BYE, BYE PHIL

Phil Everly passed away on Friday, January 3 at the age of 74.  Too soon.

Who was Phil Everly, you ask?  Soon come.  Much of what passes for musical analysis, report or historical record in Jamaican media is about as profound as a Lady Saw/Macka Diamond clash at Sting and as thorough as Darren Sammy’s captaincy. Most of what I read in the newspapers or hear on radio I recall from album liner notes or CD booklets.  Lyrics are now regularly quoted (didn’t happen five years ago) just to fill the page without purpose or message (cryptic or otherwise).  I don’t see anyone trying to educate our youth about the history of musical influences which drive the art’s development and which make the music industry so profoundly interesting.

Most will know Phil Everly as the younger of the singing duo The Everly Brothers.  His brother, Don, two years his senior, is still with us.  The Everly Brothers were originals; something we rarely see today.  Of course, they had their influences, especially in Kentucky bluegrass and Appalachian folk, but they produced a unique blend of sounds that inspired some of the most famous singers to come all of whom worshipped at the altar of the Everlys.  The brothers started out as songwriters but, in 1957, came upon a song that touched their heartstrings:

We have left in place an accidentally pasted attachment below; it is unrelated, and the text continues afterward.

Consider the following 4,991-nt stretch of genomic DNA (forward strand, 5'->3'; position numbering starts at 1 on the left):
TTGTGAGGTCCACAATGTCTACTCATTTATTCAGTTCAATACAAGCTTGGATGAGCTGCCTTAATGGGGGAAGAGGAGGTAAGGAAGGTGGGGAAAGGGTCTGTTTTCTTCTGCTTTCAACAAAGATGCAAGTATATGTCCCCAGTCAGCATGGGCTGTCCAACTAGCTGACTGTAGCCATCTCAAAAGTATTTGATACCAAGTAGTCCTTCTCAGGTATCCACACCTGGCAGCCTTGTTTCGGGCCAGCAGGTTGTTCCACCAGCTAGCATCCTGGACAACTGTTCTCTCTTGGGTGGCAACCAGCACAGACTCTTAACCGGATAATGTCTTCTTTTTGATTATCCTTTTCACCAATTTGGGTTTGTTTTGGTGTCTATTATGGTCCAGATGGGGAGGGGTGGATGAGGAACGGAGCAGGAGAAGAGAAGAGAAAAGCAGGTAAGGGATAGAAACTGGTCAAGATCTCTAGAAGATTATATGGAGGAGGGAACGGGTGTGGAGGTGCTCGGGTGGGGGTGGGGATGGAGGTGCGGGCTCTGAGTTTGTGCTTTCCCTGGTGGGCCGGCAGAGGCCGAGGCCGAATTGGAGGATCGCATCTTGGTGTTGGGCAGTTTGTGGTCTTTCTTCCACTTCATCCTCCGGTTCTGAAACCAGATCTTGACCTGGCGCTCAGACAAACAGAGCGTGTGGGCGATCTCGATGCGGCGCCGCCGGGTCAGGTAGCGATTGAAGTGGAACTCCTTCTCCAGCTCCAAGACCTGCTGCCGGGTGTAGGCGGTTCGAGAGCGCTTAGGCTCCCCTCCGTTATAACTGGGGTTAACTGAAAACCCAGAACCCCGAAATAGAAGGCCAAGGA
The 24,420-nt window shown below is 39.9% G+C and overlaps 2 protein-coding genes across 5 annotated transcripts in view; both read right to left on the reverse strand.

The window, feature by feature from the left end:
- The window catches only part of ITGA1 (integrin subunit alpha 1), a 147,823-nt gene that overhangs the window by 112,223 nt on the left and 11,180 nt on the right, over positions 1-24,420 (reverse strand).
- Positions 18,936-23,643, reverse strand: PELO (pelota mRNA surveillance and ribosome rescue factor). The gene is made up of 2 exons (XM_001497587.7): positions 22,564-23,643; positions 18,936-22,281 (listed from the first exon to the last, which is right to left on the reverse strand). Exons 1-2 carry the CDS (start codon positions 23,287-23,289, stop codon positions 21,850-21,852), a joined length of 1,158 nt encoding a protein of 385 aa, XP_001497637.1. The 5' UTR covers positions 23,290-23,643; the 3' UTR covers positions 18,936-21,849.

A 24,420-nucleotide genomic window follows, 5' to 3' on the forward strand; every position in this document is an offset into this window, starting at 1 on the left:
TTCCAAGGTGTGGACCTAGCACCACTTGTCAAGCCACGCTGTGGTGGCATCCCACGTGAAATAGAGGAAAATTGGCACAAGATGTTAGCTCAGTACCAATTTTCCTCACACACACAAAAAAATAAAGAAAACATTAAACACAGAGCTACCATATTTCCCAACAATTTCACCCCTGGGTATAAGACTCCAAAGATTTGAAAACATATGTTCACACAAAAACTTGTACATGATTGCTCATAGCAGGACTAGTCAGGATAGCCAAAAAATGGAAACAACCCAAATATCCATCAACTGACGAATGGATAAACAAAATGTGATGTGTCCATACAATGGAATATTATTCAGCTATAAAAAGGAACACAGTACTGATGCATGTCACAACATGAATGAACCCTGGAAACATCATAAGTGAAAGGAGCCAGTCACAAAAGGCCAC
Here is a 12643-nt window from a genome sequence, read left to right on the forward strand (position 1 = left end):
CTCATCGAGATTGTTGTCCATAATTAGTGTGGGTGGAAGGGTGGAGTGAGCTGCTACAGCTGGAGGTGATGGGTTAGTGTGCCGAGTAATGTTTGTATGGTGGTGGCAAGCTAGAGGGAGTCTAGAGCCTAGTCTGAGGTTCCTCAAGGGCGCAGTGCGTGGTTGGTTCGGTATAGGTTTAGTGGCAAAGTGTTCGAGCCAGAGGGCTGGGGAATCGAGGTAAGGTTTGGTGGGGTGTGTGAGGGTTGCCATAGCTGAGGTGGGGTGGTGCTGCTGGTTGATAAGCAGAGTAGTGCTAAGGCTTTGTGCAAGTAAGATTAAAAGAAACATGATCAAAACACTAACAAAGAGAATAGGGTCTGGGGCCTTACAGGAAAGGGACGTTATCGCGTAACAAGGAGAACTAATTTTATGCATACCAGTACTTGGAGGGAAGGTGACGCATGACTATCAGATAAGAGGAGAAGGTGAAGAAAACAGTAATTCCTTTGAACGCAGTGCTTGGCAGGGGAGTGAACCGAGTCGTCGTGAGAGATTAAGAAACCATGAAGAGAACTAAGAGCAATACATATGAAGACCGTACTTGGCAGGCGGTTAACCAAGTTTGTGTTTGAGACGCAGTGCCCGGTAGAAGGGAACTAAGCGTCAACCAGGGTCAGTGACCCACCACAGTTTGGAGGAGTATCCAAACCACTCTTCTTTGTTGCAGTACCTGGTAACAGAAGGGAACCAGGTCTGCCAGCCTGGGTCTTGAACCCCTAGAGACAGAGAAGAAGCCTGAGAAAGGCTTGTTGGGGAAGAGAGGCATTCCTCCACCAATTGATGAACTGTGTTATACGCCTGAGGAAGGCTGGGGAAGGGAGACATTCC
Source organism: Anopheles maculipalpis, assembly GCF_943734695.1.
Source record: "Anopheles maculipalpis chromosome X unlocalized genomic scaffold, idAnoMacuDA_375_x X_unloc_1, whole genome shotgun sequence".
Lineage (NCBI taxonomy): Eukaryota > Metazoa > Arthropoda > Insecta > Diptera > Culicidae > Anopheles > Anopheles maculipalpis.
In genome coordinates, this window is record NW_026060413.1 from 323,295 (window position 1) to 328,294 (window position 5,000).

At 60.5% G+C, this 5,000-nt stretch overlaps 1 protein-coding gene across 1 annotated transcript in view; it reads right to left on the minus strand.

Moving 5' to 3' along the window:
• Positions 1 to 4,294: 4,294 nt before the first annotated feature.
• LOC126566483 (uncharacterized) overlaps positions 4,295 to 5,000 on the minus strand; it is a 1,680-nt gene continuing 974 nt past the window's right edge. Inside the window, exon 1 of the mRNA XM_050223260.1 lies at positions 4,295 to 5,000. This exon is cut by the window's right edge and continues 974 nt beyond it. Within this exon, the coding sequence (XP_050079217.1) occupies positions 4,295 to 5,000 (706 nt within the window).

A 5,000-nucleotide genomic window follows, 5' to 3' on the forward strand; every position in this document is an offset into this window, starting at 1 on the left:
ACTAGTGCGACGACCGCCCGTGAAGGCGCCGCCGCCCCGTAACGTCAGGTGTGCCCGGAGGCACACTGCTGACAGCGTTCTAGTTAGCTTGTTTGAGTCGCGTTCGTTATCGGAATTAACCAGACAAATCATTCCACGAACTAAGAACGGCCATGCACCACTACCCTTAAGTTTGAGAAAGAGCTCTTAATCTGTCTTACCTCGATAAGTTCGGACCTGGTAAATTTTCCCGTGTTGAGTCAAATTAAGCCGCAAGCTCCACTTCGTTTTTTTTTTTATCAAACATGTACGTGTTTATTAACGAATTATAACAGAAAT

“Bye bye love
Bye bye happiness
Hello loneliness
I think I’m-a gonna cry-y

                         Bye bye love
Bye bye sweet caress
Hello emptiness
I feel like I could die
Bye bye my love goodbye

Bye Bye Love, written by married couple Felice and Boudleaux Bryant, Became a Number 2 hit for new singing duo, The Everly Brothers, after Don, whose biggest influence was blues superstar Bo Diddley, added a Bo Diddley beat below the original simple melody which was perfectly performed by legendary guitarist, Chet Atkins (who played on most of their hits).  Then the brothers’ harmonies brought teenage angst to the interpretation of the lyrics.  The song, which had been rejected by 30 singing acts, was brought to life by the Everlys and subsequently covered by the likes of Ray Charles who was attracted to country music by the bluesy twist Don, Phil and Chet put on that song.  “Daddy” Ray instantly recognized the possibilities of a soul/country fusion and the result was his seminal 1963 country music (with strings) double album.

In all this, the brothers earned US$64 for recording the song.

                             “There goes my baby with-someone new